Eakin v. Raub
12 Sergeant & Rawle (Pennsylvania Supreme Court) 330 (1825)
The Facts of the case are said to be of little interest today, so without facts we have no issues in this case.
The Issues in this case are not important
The Minorities Decision in this case is written by Justice Gibson, the Justice starts by stating the following: “…I am aware, that a right to declare all unconstitutional acts void… is generally held as a professional dogma; but, I apprehend rather as a matter of faith than of reason.” He continues, “I admit that I once embraced the same doctrine, but without examination, and I shall therefore state the arguments that impelled me to abandon it, with great respect for those by whom it is still maintained….” “…The Constitution and the right of the legislature to pass the act may be in collision. But is that a legitimate subject for judicial determination? If it be, the judiciary must be a peculiar organ, to revise the proceedings of the legislature, and to correct its mistake; and in what part of the Constitution are we to look for this proud preeminence?” He continues: “But the judges are sworn to support the Constitution, and are they not bound by it as the law of the land? In some respects they are. In the very few cases in which the judiciary, and not the legislature, is the immediate organ to execute its provisions, they are bound by it in preference to any act of assembly to the contrary. Once let public opinion be so corrupt as to sanction every misconstruction of the Constitution and abuse of power which the temptation of the moment may dictate, and the party which may happen to be predominant, will laugh at the puny effort of a dependent power to arrest it in its course.” “For those reasons, I am of the opinion that t rests with the people, in whom full and absolute sovereign power resides to correct abuses in legislation, by instructing their representatives to repeal the obnoxious act. What is wanting to plenary power in the government, it is reserved by the people for their own immediate use; and to redress an infringement of their rights in this respect, would seem to be an accessory of the power thus reserved. It might, perhaps, have been to vest the power in the judiciary, as it might be expected that its habits of deliberation and the aid derived from arguments of counsel, would more frequently lead to accurate conclusions. On the other hand, the judiciary is not infallible; and an error by it would admit of no remedy but a more distinct expression of the public will, through the extraordinary medium of a convention; whereas, an error by the legislature admits of a remedy by an exertion of the same will, in the ordinary exercise of the right of suffrage—a mode better calculated to attain the end, without popular excitement.” He concludes by stating: “It may be said, the people would probably not notice an error of their representatives. But they would as probably do so, as notice an error of the judiciary; and, beside, it is a postulate in the theory of our government, and the very basis of the superstructure, that the people are wise, virtuous, and competent to manage their own affairs; and if they are not so, in fact, still every question of this sort must be determined according to the principles of the Constitution, as it came from the hands of its framers, and the existence of a defect which was not foreseen, would not justify those who administer the government, in applying a corrective in practice, which can be provided only by a convention….”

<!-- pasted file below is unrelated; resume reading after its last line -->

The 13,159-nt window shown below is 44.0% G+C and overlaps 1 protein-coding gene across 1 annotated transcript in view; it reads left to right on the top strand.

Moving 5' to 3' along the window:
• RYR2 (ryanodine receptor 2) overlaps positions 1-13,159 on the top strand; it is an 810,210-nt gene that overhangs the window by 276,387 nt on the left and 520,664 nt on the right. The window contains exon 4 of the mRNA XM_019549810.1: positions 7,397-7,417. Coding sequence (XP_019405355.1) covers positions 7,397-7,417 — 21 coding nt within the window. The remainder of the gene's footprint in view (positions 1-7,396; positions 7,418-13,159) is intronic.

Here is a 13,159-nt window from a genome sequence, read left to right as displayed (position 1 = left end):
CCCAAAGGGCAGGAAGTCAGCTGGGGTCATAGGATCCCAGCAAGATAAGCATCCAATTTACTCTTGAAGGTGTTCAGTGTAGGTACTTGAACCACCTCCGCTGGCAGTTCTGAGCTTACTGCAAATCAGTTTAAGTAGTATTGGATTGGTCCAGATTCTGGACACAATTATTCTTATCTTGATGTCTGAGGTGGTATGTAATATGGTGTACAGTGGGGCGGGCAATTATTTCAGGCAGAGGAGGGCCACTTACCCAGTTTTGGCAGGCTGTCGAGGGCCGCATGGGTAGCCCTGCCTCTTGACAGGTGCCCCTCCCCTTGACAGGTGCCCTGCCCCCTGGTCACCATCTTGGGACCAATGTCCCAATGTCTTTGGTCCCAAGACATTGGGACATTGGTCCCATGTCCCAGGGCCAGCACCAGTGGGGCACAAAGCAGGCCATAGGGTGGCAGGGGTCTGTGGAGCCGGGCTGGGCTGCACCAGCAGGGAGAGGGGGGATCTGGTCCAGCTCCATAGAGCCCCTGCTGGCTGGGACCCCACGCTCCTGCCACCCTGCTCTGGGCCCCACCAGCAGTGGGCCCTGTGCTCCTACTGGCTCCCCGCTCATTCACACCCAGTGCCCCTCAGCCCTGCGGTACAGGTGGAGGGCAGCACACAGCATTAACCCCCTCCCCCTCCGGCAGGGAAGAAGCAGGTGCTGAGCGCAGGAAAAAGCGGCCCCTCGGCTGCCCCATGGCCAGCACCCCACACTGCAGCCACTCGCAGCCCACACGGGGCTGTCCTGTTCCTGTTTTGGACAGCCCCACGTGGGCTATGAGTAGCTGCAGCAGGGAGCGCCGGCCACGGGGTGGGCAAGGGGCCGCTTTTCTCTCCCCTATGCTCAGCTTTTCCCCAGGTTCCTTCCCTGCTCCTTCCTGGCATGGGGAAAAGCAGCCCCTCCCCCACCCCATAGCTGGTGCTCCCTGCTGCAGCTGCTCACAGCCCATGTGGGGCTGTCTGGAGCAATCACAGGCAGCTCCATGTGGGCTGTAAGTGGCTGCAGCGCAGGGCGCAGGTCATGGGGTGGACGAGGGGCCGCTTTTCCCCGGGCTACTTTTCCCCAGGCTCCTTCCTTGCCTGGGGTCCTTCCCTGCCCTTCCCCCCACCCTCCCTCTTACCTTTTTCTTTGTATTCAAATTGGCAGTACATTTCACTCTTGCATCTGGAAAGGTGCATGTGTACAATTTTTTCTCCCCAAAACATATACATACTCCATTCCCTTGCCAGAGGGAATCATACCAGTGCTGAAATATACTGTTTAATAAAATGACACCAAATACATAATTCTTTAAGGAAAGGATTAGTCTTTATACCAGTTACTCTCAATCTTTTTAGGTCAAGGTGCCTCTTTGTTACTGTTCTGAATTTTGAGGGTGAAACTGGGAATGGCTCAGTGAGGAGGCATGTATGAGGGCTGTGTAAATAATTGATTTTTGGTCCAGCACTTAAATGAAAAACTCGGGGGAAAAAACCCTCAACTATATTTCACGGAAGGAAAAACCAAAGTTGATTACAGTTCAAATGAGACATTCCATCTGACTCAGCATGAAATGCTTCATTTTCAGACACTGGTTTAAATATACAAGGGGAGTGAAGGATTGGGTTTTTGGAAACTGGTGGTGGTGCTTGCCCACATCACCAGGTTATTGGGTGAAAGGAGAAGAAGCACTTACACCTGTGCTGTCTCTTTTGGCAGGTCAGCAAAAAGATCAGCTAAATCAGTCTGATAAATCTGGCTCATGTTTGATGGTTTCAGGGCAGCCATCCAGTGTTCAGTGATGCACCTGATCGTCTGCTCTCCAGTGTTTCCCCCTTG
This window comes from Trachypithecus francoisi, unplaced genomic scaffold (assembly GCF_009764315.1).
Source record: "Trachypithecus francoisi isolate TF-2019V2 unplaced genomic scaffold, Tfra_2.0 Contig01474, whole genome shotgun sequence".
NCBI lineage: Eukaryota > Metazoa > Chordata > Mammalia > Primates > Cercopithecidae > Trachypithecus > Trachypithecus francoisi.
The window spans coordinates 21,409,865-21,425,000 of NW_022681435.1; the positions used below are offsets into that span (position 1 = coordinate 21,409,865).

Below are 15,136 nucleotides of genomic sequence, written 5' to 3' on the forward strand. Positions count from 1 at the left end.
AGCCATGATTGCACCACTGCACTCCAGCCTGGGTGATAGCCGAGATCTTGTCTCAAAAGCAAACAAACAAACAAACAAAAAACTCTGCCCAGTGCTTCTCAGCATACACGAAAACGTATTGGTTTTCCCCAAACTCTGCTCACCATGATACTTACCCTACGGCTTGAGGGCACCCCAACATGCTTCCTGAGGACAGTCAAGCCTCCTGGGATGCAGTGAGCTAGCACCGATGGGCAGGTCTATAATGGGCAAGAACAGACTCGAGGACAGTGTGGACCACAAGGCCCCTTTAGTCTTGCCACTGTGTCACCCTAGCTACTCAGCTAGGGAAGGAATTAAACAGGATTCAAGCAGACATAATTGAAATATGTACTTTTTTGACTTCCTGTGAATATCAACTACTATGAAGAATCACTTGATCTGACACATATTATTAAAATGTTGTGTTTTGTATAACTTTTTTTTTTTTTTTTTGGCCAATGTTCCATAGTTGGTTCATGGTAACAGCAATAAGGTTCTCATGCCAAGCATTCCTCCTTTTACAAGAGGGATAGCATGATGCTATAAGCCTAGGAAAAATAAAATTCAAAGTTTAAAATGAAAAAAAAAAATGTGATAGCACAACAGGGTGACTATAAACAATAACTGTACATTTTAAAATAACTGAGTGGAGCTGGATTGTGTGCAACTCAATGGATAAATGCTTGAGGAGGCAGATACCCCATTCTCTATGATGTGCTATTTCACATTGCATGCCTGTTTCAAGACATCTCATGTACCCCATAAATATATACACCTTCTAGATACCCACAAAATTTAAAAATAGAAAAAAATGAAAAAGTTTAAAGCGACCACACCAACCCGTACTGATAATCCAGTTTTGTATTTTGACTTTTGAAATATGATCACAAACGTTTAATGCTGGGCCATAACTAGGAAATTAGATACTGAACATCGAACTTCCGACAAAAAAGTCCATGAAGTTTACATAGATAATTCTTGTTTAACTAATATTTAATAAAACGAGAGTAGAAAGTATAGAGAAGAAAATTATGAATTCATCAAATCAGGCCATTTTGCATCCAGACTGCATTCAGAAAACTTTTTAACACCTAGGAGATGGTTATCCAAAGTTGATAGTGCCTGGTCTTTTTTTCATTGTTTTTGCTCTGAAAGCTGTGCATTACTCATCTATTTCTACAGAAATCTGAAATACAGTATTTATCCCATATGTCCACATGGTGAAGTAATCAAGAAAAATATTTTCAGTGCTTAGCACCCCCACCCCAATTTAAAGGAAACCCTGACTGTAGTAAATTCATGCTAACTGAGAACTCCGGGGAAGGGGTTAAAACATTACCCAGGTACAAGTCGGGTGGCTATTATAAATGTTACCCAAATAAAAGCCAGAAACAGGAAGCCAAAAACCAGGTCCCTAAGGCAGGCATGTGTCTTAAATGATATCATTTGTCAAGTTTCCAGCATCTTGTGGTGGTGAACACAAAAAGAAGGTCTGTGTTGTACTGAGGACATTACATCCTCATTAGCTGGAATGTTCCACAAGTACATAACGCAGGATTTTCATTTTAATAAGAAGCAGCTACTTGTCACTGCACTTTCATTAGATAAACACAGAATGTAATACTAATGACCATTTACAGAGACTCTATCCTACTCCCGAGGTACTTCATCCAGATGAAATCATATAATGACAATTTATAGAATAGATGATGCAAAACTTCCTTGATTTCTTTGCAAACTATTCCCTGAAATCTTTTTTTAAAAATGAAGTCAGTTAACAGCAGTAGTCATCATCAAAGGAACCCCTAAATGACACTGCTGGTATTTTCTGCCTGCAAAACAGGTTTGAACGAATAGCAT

The Significance of this opinion is meaningless due to the fact that this brief deals with the minority opinion. Since it is a minority opinion the case doesn’t pass any precedent or matter to most individuals.